There’s not much to say, ironically for a French-language debate, about Yves-François Blanchet, except to say that he was true to himself, and vigourously defended his party’s defense of Quebec interests in the House of Commons. That’s pretty much the alpha and omega of the BQ, and by this point, it’s no surprise to anyone, in Quebec or elsewhere. But the one thing Blanchet did do, which is telling, is that he was able to put any doubts to rest that a protest vote could once again move from the BQ to the NDP. His exchanges with Jagmeet Singh were among the most abrasive, and his put-down of the NDP’s platform as “magical thinking” was the most quotable of the evening. 

Overall, this first debate can be seen to reflect the trends already in motion of this election campaign: it’s a three-way race in Quebec, without the NDP. The launch of the Liberal policy platform will not likely reverse the softening trend line in their support elsewhere. And the Conservative leader has so far been successful in defending his image from his rivals.

Now it remains to be seen how the leaders can muster something interesting in the second debate in French and, crucially, how they prepare for their make or break performance on the national stage in the English language debate.   

Rudyard Griffiths: Deficits used to matter. Now the parties don’t even tell us the price tag


The Hub started the federal election with a clarion call for more and serious debate of the competing policy visions of the country’s major parties.

At today’s halfway mark in the campaign it’s fair to say our team of journalists and much of the country is “policied out”; deluged by a daily stream of announcements covering every aspect of Canadian life from healthcare to the environment to housing to a deep dive by the Conservative Party into the policy minutia of puppy mills.

What more could a bunch of policy wonks like us really ask for?

While we salute the parties for their focus on policy in the election’s opening weeks, there is a concerning dynamic at work when it comes to the substance of the policy pronouncements. Covering the campaign from a policy perspective daily at The Hub feels like stumbling down Las Vegas Boulevard while being accosted by casino barkers trying to lure you inside with promises of untold riches waiting for you at their craps tables.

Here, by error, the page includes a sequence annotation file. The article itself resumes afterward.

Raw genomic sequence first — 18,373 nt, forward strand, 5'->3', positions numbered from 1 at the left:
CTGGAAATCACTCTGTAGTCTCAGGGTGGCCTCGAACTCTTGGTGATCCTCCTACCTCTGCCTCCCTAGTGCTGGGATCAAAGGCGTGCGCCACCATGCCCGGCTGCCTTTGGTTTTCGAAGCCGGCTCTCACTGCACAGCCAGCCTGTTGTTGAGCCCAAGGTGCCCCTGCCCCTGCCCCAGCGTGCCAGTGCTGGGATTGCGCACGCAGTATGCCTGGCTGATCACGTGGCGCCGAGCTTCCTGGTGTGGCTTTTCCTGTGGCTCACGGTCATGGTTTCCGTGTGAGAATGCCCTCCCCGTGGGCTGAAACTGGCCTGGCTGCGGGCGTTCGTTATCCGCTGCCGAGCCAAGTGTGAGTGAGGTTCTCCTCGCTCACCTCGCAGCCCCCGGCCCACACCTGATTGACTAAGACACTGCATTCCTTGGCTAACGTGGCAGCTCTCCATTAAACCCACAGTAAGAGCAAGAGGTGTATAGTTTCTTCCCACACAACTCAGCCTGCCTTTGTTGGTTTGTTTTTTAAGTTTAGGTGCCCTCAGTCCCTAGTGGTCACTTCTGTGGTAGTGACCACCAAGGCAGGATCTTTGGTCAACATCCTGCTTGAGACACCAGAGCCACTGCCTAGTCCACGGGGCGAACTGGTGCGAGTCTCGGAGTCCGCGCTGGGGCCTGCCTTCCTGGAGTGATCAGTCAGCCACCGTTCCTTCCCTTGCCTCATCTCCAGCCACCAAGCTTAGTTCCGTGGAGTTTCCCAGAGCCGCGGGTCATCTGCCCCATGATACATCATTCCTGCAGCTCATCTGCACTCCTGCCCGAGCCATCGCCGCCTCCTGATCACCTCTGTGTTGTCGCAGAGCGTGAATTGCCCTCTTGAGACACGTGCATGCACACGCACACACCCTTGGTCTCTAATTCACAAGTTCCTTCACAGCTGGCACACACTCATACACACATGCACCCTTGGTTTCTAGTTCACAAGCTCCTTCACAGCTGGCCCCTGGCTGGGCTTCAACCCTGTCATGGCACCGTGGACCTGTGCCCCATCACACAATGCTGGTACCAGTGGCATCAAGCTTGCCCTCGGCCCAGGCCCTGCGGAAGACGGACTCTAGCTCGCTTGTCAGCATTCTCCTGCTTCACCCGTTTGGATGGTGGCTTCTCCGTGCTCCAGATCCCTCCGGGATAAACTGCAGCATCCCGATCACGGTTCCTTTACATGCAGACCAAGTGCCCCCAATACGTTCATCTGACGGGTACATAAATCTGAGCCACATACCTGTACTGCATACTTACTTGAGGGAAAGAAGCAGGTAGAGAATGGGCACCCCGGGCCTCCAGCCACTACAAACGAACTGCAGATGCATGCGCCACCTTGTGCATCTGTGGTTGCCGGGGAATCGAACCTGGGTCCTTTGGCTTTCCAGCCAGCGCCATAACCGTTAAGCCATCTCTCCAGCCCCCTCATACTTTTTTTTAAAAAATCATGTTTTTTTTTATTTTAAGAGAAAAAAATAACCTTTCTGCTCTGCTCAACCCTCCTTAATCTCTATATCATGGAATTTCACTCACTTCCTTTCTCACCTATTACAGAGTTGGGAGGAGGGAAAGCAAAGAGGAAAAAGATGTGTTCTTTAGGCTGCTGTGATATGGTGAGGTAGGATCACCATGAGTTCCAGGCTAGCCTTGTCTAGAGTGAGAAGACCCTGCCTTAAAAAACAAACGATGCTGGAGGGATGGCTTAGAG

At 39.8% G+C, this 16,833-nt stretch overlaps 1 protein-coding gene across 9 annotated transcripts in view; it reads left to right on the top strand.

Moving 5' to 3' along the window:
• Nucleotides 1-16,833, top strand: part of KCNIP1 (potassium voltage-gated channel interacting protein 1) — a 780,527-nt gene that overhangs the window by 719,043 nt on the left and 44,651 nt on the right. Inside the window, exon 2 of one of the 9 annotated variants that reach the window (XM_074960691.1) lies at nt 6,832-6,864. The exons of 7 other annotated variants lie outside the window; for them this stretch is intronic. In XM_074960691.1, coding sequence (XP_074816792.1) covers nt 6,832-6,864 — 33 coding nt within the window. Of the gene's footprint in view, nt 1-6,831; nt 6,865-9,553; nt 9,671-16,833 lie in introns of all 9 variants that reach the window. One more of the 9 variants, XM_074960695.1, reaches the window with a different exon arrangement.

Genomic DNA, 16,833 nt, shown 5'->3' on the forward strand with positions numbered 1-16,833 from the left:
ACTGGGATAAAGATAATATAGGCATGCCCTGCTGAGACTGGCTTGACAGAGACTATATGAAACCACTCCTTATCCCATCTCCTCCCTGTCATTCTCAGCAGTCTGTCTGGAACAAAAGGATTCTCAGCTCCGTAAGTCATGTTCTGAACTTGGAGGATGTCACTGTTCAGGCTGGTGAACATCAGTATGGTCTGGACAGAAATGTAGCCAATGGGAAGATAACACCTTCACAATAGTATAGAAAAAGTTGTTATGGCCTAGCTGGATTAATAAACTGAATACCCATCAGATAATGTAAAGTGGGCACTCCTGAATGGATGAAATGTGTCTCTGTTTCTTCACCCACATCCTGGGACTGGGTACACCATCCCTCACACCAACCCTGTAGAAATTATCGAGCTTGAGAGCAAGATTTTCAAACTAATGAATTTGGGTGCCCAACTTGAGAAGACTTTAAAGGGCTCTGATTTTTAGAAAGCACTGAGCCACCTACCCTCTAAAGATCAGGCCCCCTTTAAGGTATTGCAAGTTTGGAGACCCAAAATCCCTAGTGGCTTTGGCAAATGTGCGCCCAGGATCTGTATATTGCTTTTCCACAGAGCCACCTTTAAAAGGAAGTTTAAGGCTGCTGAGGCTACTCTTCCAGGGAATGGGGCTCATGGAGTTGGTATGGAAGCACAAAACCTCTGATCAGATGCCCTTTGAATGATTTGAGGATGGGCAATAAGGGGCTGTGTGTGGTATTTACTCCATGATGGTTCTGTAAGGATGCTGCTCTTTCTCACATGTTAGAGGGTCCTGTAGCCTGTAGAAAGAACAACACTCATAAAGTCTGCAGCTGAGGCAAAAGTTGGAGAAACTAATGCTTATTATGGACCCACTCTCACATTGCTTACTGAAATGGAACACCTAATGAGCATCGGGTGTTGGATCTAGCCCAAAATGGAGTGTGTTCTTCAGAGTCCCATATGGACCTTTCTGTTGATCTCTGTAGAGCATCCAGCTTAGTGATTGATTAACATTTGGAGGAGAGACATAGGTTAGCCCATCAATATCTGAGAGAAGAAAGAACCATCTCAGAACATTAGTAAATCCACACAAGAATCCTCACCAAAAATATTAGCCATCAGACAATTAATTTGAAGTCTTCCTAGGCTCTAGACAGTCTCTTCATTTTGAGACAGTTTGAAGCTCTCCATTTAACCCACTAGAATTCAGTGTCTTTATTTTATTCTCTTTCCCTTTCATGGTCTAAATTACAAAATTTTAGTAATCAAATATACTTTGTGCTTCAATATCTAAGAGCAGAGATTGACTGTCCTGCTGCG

This we know: the election has become an absolute frenzy of big ticket campaign promises by all the parties. Even more concerning is that this has been a No Numbers Campaign, with less than half of the Liberal promises having a price tag attached and only a handful of the Conservative and NDP pledges coming with a dollar amount. And even more concerning than that is no one seems to have noticed. In a decade, we’ve gone from the parties competing over fiscal responsibility, to assuming a breezy nonchalance about deficits, to not even bothering to tell us how much these promises cost.

The cross-party consensus on massive, indefinite government spending is like nothing we have seen in the modern political era.

This strikes us as odd given a recent Hub poll showing fully half of Canadians think the country has “spent too much” during the pandemic and that “debt and deficits” rank in the top four election issues. Voters aren’t stupid. They know the country is courting serious risks when its combined debt (government, non-financial corporations and individuals) stands at a truly obscene 352 percent of GDP, second only to Japan and ahead of Greece. As I have written previously, the rate of Canada’s pandemic related debt binge is quite simply off the charts with our combined debt to GDP surging over 80 percent in 2020, the single largest increase of any advanced economy in the world.